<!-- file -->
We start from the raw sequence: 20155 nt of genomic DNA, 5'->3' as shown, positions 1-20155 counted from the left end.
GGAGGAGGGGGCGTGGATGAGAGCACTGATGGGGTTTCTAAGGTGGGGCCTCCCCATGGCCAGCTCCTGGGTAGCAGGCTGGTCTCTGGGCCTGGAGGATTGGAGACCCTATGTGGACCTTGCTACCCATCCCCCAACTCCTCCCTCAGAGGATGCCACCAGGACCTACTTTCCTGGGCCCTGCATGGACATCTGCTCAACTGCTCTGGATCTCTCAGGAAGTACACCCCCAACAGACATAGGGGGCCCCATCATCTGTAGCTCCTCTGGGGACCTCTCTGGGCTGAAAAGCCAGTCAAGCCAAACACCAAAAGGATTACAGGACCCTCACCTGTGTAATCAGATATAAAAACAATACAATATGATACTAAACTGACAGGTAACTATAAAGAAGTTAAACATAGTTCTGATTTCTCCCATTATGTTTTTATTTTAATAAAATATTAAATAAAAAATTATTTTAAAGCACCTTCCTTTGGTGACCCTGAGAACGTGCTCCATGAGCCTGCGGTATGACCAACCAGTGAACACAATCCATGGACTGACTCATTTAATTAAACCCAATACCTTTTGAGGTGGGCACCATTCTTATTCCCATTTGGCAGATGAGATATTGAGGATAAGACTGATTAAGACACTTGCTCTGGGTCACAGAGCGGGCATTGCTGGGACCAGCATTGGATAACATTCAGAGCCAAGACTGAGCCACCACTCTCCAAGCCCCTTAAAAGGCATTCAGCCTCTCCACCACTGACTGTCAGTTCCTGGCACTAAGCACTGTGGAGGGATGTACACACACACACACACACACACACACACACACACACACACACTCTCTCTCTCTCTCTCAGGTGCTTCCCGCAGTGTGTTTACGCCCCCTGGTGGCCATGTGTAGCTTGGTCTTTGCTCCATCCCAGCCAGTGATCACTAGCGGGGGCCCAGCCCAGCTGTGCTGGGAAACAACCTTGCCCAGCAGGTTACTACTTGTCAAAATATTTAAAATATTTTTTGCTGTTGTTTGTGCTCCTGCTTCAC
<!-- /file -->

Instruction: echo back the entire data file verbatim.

We start from the raw sequence: 20155 nt of genomic DNA, 5'->3' as shown, positions 1-20155 counted from the left end.
GGAGGAGGGGGCGTGGATGAGAGCACTGATGGGGTTTCTAAGGTGGGGCCTCCCCATGGCCAGCTCCTGGGTAGCAGGCTGGTCTCTGGGCCTGGAGGATTGGAGACCCTATGTGGACCTTGCTACCCATCCCCCAACTCCTCCCTCAGAGGATGCCACCAGGACCTACTTTCCTGGGCCCTGCATGGACATCTGCTCAACTGCTCTGGATCTCTCAGGAAGTACACCCCCAACAGACATAGGGGGCCCCATCATCTGTAGCTCCTCTGGGGACCTCTCTGGGCTGAAAAGCCAGTCAAGCCAAACACCAAAAGGATTACAGGACCCTCACCTGTGTAATCAGATATAAAAACAATACAATATGATACTAAACTGACAGGTAACTATAAAGAAGTTAAACATAGTTCTGATTTCTCCCATTATGTTTTTATTTTAATAAAATATTAAATAAAAAATTATTTTAAAGCACCTTCCTTTGGTGACCCTGAGAACGTGCTCCATGAGCCTGCGGTATGACCAACCAGTGAACACAATCCATGGACTGACTCATTTAATTAAACCCAATACCTTTTGAGGTGGGCACCATTCTTATTCCCATTTGGCAGATGAGATATTGAGGATAAGACTGATTAAGACACTTGCTCTGGGTCACAGAGCGGGCATTGCTGGGACCAGCATTGGATAACATTCAGAGCCAAGACTGAGCCACCACTCTCCAAGCCCCTTAAAAGGCATTCAGCCTCTCCACCACTGACTGTCAGTTCCTGGCACTAAGCACTGTGGAGGGATGTACACACACACACACACACACACACACACACACACACACACACTCTCTCTCTCTCTCTCAGGTGCTTCCCGCAGTGTGTTTACGCCCCCTGGTGGCCATGTGTAGCTTGGTCTTTGCTCCATCCCAGCCAGTGATCACTAGCGGGGGCCCAGCCCAGCTGTGCTGGGAAACAACCTTGCCCAGCAGGTTACTACTTGTCAAAATATTTAAAATATTTTTTGCTGTTGTTTGTGCTCCTGCTTCAC